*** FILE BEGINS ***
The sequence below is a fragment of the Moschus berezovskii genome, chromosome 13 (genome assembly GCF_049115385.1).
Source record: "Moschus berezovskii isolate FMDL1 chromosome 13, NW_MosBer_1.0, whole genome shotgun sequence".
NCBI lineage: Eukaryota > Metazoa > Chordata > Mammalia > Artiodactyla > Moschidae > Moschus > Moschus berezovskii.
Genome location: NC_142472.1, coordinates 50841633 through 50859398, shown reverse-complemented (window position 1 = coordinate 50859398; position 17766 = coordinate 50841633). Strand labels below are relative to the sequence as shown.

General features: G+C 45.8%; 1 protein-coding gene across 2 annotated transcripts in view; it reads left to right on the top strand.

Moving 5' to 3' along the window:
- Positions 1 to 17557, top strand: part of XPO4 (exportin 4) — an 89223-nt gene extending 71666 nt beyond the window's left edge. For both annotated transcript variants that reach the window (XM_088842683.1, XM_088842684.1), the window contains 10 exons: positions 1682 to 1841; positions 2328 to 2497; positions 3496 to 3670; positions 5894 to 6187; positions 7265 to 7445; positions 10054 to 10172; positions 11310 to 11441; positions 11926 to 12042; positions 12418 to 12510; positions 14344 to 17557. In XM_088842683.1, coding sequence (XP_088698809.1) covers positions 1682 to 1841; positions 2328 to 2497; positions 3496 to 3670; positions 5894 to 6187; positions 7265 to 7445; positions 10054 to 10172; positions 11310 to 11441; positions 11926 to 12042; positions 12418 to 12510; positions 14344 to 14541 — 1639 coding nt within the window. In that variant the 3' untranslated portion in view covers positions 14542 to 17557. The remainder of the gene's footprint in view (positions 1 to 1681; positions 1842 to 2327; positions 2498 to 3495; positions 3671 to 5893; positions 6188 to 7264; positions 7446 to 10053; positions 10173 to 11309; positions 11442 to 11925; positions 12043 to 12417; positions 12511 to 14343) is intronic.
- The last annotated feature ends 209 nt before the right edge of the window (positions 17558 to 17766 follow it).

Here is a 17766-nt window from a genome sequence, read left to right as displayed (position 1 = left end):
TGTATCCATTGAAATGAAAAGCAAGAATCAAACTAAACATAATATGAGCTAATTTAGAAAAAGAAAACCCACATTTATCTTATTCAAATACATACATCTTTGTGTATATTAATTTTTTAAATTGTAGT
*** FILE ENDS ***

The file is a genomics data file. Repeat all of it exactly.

The sequence below is a fragment of the Moschus berezovskii genome, chromosome 13 (genome assembly GCF_049115385.1).
Source record: "Moschus berezovskii isolate FMDL1 chromosome 13, NW_MosBer_1.0, whole genome shotgun sequence".
NCBI lineage: Eukaryota > Metazoa > Chordata > Mammalia > Artiodactyla > Moschidae > Moschus > Moschus berezovskii.
Genome location: NC_142472.1, coordinates 50841633 through 50859398, shown reverse-complemented (window position 1 = coordinate 50859398; position 17766 = coordinate 50841633). Strand labels below are relative to the sequence as shown.

General features: G+C 45.8%; 1 protein-coding gene across 2 annotated transcripts in view; it reads left to right on the top strand.

Moving 5' to 3' along the window:
- Positions 1 to 17557, top strand: part of XPO4 (exportin 4) — an 89223-nt gene extending 71666 nt beyond the window's left edge. For both annotated transcript variants that reach the window (XM_088842683.1, XM_088842684.1), the window contains 10 exons: positions 1682 to 1841; positions 2328 to 2497; positions 3496 to 3670; positions 5894 to 6187; positions 7265 to 7445; positions 10054 to 10172; positions 11310 to 11441; positions 11926 to 12042; positions 12418 to 12510; positions 14344 to 17557. In XM_088842683.1, coding sequence (XP_088698809.1) covers positions 1682 to 1841; positions 2328 to 2497; positions 3496 to 3670; positions 5894 to 6187; positions 7265 to 7445; positions 10054 to 10172; positions 11310 to 11441; positions 11926 to 12042; positions 12418 to 12510; positions 14344 to 14541 — 1639 coding nt within the window. In that variant the 3' untranslated portion in view covers positions 14542 to 17557. The remainder of the gene's footprint in view (positions 1 to 1681; positions 1842 to 2327; positions 2498 to 3495; positions 3671 to 5893; positions 6188 to 7264; positions 7446 to 10053; positions 10173 to 11309; positions 11442 to 11925; positions 12043 to 12417; positions 12511 to 14343) is intronic.
- The last annotated feature ends 209 nt before the right edge of the window (positions 17558 to 17766 follow it).

Here is a 17766-nt window from a genome sequence, read left to right as displayed (position 1 = left end):
TGTATCCATTGAAATGAAAAGCAAGAATCAAACTAAACATAATATGAGCTAATTTAGAAAAAGAAAACCCACATTTATCTTATTCAAATACATACATCTTTGTGTATATTAATTTTTTAAATTGTAGT